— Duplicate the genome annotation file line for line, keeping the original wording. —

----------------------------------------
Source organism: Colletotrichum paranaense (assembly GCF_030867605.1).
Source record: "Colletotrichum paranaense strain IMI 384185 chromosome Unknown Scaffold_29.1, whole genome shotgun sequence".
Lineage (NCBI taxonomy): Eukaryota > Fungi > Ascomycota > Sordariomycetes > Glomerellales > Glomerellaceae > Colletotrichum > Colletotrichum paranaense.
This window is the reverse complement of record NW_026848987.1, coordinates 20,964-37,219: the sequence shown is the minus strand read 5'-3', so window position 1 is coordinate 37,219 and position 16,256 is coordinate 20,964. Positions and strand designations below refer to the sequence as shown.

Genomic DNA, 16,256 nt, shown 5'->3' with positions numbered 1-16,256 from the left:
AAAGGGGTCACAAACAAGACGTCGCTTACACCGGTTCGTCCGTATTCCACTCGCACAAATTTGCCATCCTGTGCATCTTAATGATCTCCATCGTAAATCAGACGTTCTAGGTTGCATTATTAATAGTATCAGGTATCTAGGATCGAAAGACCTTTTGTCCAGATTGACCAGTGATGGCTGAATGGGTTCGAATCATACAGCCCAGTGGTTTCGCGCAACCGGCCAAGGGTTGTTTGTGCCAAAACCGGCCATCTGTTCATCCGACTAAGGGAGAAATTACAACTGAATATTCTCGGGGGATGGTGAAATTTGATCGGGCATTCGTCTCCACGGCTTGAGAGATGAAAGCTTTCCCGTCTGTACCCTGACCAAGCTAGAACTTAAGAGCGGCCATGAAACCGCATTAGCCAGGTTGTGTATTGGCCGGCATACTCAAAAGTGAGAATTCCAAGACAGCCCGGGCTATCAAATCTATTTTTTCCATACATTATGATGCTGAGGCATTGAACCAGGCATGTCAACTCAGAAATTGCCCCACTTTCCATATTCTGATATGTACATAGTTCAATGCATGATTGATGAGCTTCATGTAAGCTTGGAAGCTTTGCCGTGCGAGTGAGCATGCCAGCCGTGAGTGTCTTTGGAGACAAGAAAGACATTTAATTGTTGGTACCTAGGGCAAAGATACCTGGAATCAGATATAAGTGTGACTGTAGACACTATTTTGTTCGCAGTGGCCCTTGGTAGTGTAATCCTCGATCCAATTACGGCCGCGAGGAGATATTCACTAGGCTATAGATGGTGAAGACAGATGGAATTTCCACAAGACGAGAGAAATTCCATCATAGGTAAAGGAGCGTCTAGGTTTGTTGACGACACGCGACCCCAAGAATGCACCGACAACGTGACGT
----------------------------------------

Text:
Source organism: Colletotrichum paranaense (assembly GCF_030867605.1).
Source record: "Colletotrichum paranaense strain IMI 384185 chromosome Unknown Scaffold_29.1, whole genome shotgun sequence".
Lineage (NCBI taxonomy): Eukaryota > Fungi > Ascomycota > Sordariomycetes > Glomerellales > Glomerellaceae > Colletotrichum > Colletotrichum paranaense.
This window is the reverse complement of record NW_026848987.1, coordinates 20,964-37,219: the sequence shown is the minus strand read 5'-3', so window position 1 is coordinate 37,219 and position 16,256 is coordinate 20,964. Positions and strand designations below refer to the sequence as shown.

Genomic DNA, 16,256 nt, shown 5'->3' with positions numbered 1-16,256 from the left:
AAAGGGGTCACAAACAAGACGTCGCTTACACCGGTTCGTCCGTATTCCACTCGCACAAATTTGCCATCCTGTGCATCTTAATGATCTCCATCGTAAATCAGACGTTCTAGGTTGCATTATTAATAGTATCAGGTATCTAGGATCGAAAGACCTTTTGTCCAGATTGACCAGTGATGGCTGAATGGGTTCGAATCATACAGCCCAGTGGTTTCGCGCAACCGGCCAAGGGTTGTTTGTGCCAAAACCGGCCATCTGTTCATCCGACTAAGGGAGAAATTACAACTGAATATTCTCGGGGGATGGTGAAATTTGATCGGGCATTCGTCTCCACGGCTTGAGAGATGAAAGCTTTCCCGTCTGTACCCTGACCAAGCTAGAACTTAAGAGCGGCCATGAAACCGCATTAGCCAGGTTGTGTATTGGCCGGCATACTCAAAAGTGAGAATTCCAAGACAGCCCGGGCTATCAAATCTATTTTTTCCATACATTATGATGCTGAGGCATTGAACCAGGCATGTCAACTCAGAAATTGCCCCACTTTCCATATTCTGATATGTACATAGTTCAATGCATGATTGATGAGCTTCATGTAAGCTTGGAAGCTTTGCCGTGCGAGTGAGCATGCCAGCCGTGAGTGTCTTTGGAGACAAGAAAGACATTTAATTGTTGGTACCTAGGGCAAAGATACCTGGAATCAGATATAAGTGTGACTGTAGACACTATTTTGTTCGCAGTGGCCCTTGGTAGTGTAATCCTCGATCCAATTACGGCCGCGAGGAGATATTCACTAGGCTATAGATGGTGAAGACAGATGGAATTTCCACAAGACGAGAGAAATTCCATCATAGGTAAAGGAGCGTCTAGGTTTGTTGACGACACGCGACCCCAAGAATGCACCGACAACGTGACGT